Seminars, Computational Lunch, and DiSH
The data science program regularly participates in Computational Science Seminars & Lunchtime Computing hosted by the The Center for Scientific Computing and Data Science Research (CSCDR), and the Computer and Information Science (CIS) seminars series through CIS 599.
CIS seminars are typically held on Fridays at 3:00 PM and are announced through UMassD Announce Digest.
CSCDR events are announced through UMassD Announce Digest and data science student/faculty email lists. A complete schedule of past and futures talks can be found on the CSCDR seminar page.
We also collaborate with the library through their Digital Scholarship Hub (DiSH) program. DiSH holds regular hands-on training sessions covering a range of data science topics. DiSH events are announced on the library's Instagram and Facebook sites.
Data Science Research
Data science faculty and students are engaged in a wide range of research topics. Many of our faculty and students' computational work is carried out with the support of The Center for Scientific Computing and Data Science Research. Due to the interdisciplinary nature of our program, ongoing research activities are more fully described through the following links:
- Computer & Information Science Research:
- Bioinformatics and biomedical computing (Firas Khatib)
- Neural computing, multi-agent systems (Haiping Xu)
- Citizen Science and gamification (Firas Khatib)
- Computer and information security (Yuchou Chang, Gokhan Kul)
- Data visualization and computer vision (Ming Shao)
- E-commerce (Haiping Xu, Shelley Zhang)
- Data privacy and data security in cloud computing (Haiping Xu)
- Computational Statistics, Missing Data Analysis, Trajectory Pattern Recognition, Pattern Validation and Visualization (Hua Fang)
- Real-time Statistical/Machine Learning and Analytics for Big Data, Digital Health/Virtual Care and IoT applications (Hua Fang)
- Cloud-based blockchains for big data storage (Haiping Xu)
- Recommendation Systems (Shelley Zhang)
- Machine/statistical learning, pattern recognition (Ming Shao, Iren Valova)
- Data mining and text mining using deep learning (Haiping Xu)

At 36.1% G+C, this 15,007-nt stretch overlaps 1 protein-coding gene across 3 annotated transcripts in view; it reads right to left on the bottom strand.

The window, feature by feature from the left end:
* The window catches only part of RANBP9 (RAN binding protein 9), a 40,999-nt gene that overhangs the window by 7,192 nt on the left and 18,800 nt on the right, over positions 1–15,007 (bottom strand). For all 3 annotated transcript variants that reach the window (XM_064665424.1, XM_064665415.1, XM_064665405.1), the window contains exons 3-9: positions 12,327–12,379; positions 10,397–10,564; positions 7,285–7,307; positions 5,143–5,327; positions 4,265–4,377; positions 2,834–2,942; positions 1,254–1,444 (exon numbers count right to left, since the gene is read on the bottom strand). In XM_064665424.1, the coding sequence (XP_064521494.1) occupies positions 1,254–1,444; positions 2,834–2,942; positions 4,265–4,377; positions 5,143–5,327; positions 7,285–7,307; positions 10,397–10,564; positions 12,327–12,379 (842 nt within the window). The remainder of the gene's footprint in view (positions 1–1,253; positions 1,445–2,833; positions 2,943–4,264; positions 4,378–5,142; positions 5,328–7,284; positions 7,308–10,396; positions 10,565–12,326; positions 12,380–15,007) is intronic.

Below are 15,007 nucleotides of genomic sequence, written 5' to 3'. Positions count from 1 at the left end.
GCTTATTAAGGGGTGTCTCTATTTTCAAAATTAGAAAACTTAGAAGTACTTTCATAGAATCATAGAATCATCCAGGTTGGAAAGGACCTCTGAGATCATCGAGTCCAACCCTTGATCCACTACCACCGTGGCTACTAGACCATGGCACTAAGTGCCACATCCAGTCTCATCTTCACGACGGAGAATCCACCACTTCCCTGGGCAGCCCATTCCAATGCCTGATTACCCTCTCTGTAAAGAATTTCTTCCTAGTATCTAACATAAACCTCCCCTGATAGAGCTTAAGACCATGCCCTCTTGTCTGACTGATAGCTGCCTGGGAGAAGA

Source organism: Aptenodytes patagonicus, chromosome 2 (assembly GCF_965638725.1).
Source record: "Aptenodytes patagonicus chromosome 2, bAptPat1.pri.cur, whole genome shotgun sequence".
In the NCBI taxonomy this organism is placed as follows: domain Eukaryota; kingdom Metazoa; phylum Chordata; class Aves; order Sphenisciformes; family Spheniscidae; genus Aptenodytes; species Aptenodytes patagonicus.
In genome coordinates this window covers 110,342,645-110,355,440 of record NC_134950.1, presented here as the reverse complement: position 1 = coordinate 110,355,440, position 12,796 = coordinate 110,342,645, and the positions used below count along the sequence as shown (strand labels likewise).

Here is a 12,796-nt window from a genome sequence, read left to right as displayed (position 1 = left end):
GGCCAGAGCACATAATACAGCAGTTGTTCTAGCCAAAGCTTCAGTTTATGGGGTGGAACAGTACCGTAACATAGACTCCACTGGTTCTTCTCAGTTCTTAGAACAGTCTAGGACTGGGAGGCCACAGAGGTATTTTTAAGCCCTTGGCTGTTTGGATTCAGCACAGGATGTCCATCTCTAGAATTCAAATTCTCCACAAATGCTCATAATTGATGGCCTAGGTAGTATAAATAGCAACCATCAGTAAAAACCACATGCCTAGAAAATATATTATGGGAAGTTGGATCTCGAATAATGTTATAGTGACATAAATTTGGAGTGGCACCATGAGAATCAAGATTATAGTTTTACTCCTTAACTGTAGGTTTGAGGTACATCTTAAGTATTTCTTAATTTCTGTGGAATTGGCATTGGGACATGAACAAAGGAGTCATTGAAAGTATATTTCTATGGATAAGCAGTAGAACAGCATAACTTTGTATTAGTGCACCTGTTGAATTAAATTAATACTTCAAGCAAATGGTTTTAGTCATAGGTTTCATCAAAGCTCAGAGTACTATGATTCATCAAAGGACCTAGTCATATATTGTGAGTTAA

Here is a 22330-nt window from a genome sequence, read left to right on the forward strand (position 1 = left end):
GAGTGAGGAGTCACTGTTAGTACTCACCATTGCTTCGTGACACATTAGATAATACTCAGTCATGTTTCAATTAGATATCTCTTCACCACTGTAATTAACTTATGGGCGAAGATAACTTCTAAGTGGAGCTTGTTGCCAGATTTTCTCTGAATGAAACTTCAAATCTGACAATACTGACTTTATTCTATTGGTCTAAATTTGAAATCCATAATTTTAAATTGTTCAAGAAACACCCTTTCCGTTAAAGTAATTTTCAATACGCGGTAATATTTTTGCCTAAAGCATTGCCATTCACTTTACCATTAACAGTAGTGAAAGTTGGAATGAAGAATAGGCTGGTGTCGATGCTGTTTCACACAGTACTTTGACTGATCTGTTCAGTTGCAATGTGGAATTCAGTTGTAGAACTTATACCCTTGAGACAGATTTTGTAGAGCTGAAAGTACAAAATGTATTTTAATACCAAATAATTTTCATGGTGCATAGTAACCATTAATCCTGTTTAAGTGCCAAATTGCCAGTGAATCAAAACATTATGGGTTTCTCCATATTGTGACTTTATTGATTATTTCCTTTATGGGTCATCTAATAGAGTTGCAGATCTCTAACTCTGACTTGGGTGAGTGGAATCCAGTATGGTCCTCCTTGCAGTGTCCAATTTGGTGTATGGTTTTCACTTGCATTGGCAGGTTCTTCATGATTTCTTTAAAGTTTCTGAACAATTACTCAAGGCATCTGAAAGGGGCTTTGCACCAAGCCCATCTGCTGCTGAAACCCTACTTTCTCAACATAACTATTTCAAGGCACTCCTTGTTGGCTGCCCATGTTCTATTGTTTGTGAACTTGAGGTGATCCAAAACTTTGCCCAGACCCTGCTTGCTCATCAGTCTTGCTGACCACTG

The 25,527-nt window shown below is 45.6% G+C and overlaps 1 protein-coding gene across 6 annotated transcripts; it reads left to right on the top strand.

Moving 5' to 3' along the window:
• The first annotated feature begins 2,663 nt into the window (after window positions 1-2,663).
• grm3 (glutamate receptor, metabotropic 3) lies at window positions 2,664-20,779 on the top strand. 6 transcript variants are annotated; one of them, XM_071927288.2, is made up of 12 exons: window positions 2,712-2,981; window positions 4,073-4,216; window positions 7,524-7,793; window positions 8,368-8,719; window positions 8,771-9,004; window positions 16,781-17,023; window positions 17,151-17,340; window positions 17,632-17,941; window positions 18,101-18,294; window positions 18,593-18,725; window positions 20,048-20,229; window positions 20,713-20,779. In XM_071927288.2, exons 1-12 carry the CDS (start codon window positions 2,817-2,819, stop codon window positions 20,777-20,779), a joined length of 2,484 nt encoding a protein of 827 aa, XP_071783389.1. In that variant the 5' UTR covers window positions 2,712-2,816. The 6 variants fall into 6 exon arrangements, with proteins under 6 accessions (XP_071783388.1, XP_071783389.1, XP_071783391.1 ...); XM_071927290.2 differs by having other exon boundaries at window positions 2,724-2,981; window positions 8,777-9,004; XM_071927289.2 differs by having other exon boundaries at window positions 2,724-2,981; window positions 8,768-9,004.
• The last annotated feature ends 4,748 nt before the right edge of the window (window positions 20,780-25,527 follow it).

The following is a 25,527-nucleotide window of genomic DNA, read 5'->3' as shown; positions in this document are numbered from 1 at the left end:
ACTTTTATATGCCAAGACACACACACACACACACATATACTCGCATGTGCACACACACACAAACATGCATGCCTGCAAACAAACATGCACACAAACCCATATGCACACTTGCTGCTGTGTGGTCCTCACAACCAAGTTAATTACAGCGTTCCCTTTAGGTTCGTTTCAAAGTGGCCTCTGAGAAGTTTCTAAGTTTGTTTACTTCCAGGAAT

- Neural computing, multi-agent systems (Ramprasad Balasubramanian, Iren Valova, Shelley Zhang)
- Decision-support with uncertainty (Shelley Zhang)
- Mathematics and Statistics:
- Computational and statistical learning (Donghui Yan)
- Distributed information sharing, inference and learning (Donghui Yan)
- Mobile and digital health (Donghui Yan)
- Data Science Education (Gary Davis, Saeja Kim)
- Spatial Point Processes (Gary Davis)
- Scientific machine learning (Yanlai Chen, Zheng Chen, Alfa Heryudono, Sigal Gottlieb)
- Physics informed neural networks and universal differential equations (Scott Field, Alfa Heryudono)
- Deep matched filtering (Scott Field)
- Student capstone and practicum projects
- Undergraduate capstone
- Graduate thesis and practicum
- Projects and hackathons sponsored by the BigDataClub
- Data Science Capstone Day talks and abstracts
Tukey Rapid Production Server
The Tukey server, named in honor of New Bedford's own John Tukey, is a high-end computational resource for data science faculty and students to carry out computationally demanding AI and Big Data problems. Tukey was purchased by the data science program with additional support from the CSCDR, College of Engineering, College of Arts and Sciences, Department of Computer & Information Science, and Department of Mathematics.
- Hardware specs: 64 AMD Epyc cores, 1 TB of DDR3 RAM, 20 TB of storage, and two NVIDIA A100 GPUs with 80 GB of RAM
- Software specs: Ubuntu 20.04, JupyterHub server
- How do I use Tukey? Tukey runs a JupyterHub server. The machine can be accessed through a JupyterHub URL, and from here you can use Jupyter notebooks, gain terminal access, and run code as you normally would. If you are unfamiliar with JupyterHub, there are many excellent YouTube videos introducing the basics for getting started.
- How do I access Tukey? Tukey is primarily meant for research computing, which can include student capstone, practicum, or thesis projects. Data Science faculty who would like access should contact the data science co-directors. Students who would like access should have a faculty sponsor -- this could be your capstone teacher, practicum/thesis advisor, or research supervisor. Faculty interested in using this machine in a course should first discuss their plans with the data science co-directors.